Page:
Sen. Elizabeth Warren (D-Mass.) announced that her campaign will not accept any contributions from the groups that she criticizes all the time and pledges to reform should she become President. Days after saying she wouldn’t take money from drug or oil-and-gas firms, she aimed at Wall Street and alternative investment funds. It’s a political stunt given that Elizabeth Warren is claiming she won’t take donations that she was never going to receive anyway. This is like calling a press conference days before the prom and saying that you won’t go with someone who wasn’t going to ask in the first place. That said, Warren is drawing a line in the sand – and her war against Private Equity is just getting started.

Recent developments in digital currencies similarly threaten the dollar’s dominance, and Washington policy makers are taking notice.”

In an op-ed for the Wall Street Journal, J. Christopher Giancarlo and Daniel Gorfine say that recent developments in digital currencies threaten the dollar’s pre-eminent status as a global reserve currency. That and the circumvention of US sanctions by various foreign entities should serve as a wake-up call to US policymakers. In fact, following the departure of many U.S. companies from the Libra Association, some analysts are increasingly concerned that China’s central bank will rush to push its own cryptocurrency project into the global market.


Elizabeth Warren has already supported the union workers of AT&T and opposed the efforts of Elliott Management to bolster shareholder value. Now, the union has made a rather start warning. It suggests that Elliott’s proposed shakeup would cost up to 30,000 jobs. Paul Singer’s group never called for any job cuts. However, the hedge fund could easily bring on a proxy battle to push its aggressive cost-cutting and asset-selling agenda through in the year ahead.

DE Shaw held no punches in its recent report about waste at Emerson Electric. The activist fund has called for a breakup of the firm and took direct aim at CEO David Farr. The hedge fund owns a 1% stake in the firm. However, based on the way they are calling for cost cuts, you’d think they had holdings of 10% or more.

Finally, Teleios Capital Partners has increased its stake in German real estate lender Aareal. The activist firm has increased its stake in the company, criticized management, and renewed calls for the sale of the firm’s software unit. Teleios disclosed an increase in its stake from 3.4% to 4.47%. A letter signed by Teleios Partner Adam Epstein laid out its opinion on “management’s stubborn stance” on a deal.


JUSTICE IS SERVED – The CEO of Woodbridge Group of Companies – Robert Shapiro – received 25 years in prison for operating a Ponzi Scheme. A federal judge in Miami issued the sentence weeks after Shapiro pleaded guilty to running a $1.3 billion real estate scam. He defrauded more than 7,000 investors over five years. He received 20 years for the fraud and another five for failure to pay $6 million in taxes between 2000 and 2005. Details of his scam and lavish lifestyle received the full examination from TheRealDeal on Wednesday.

STARTING EARLY – Former University of Georgia student Syed Arham Arbab proves that you’re never too young to start a tangled web of economic deception. The 22-year-old former biology undergrad pleaded guilty to operating a $1 million Ponzi scheme out of his fraternity house. According to a complaint, he convinced 117 people – including other students – to invest in “hedge funds” Artis Proficio Capital Management and Artis Proficio Capital Investments over one year. He promised returns as high as 56%. While posing as a graduate student to some investors, he proceeded to offer more outrageous guarantees while gambling the money away in Las Vegas. Wait a second… 117 people went along with this guy? When I was in college, I could rarely find three people to just play beer pong with me.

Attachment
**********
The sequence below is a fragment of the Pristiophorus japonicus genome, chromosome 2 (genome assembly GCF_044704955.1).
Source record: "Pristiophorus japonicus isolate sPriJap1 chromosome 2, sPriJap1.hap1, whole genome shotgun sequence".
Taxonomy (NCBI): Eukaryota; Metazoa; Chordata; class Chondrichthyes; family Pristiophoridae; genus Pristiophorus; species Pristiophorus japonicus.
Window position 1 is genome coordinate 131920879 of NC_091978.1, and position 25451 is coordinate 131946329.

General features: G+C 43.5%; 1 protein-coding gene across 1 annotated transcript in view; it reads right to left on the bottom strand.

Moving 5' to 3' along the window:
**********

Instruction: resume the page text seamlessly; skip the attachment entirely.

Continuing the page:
• KKR promoted six people (in three pairs) to lead the firm’s private equity businesses in the Americas, Europe, and Asia-Pacific. The firm named Pete Stavrosand Nate Taylor as co-leaders in the Americas. It named Mattia Caprioli and Philipp Freise as co-heads in Europe. Finally, it appointed both Hirofumi Hirano and Ashish Shastry for its Asia-Pacific group.
  • Berkshire Residential Investments has named David Olneyas CEO. Olney will replace Charles Leitner, who departed the firm to become CEO CBRE Global Investors. Olney will also keep the title of CIO until the firm finds a permanent replacement for the position.
  • The London Stock Exchange Group hired Tadashi Tago to the role of information services in Japan. Tago comes over from Bloomberg, where he ran the company’s index and analytics business. A report from The Tradeindicates that Tago joined October 7. He will develop the firm’s global index unit, FTS Russell.
  • Finally, Man Numeric announced that John Lidington is the group’s new co-portfolio manager of its liquid private equity strategy. Furthermore, he will work alongside existing portfolio manager Charles Liu. The company invests in small, listed companies that mimic the profile of a typical private equity portfolio.

Go here, for more people on the move for October 17, 2019.



  • DailyAlts: @DailyAlts

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Garrett Baldwin is the author of the DailyAlts Playbook.

An economist and author based in Naples, Florida, Garrett has an extended history of financial analysis, business journalism, public relations and consulting experience in hedge funds, private equity, alternative investments, housing policy, commodities, and public equity coverage.

Garrett graduated from the Medill School of Journalism at Northwestern University. He later received an MA in Global Security Studies (Economic Policy) from Johns Hopkins University, an MS in Trade Economics from Purdue University, and an MBA in Finance from Indiana’s Kelley School of Business. He has a Certificate in Global Business from Harvard Business School.

An avid Baltimore Orioles and Buffalo Bills fan, he would prefer to discuss other sports, please.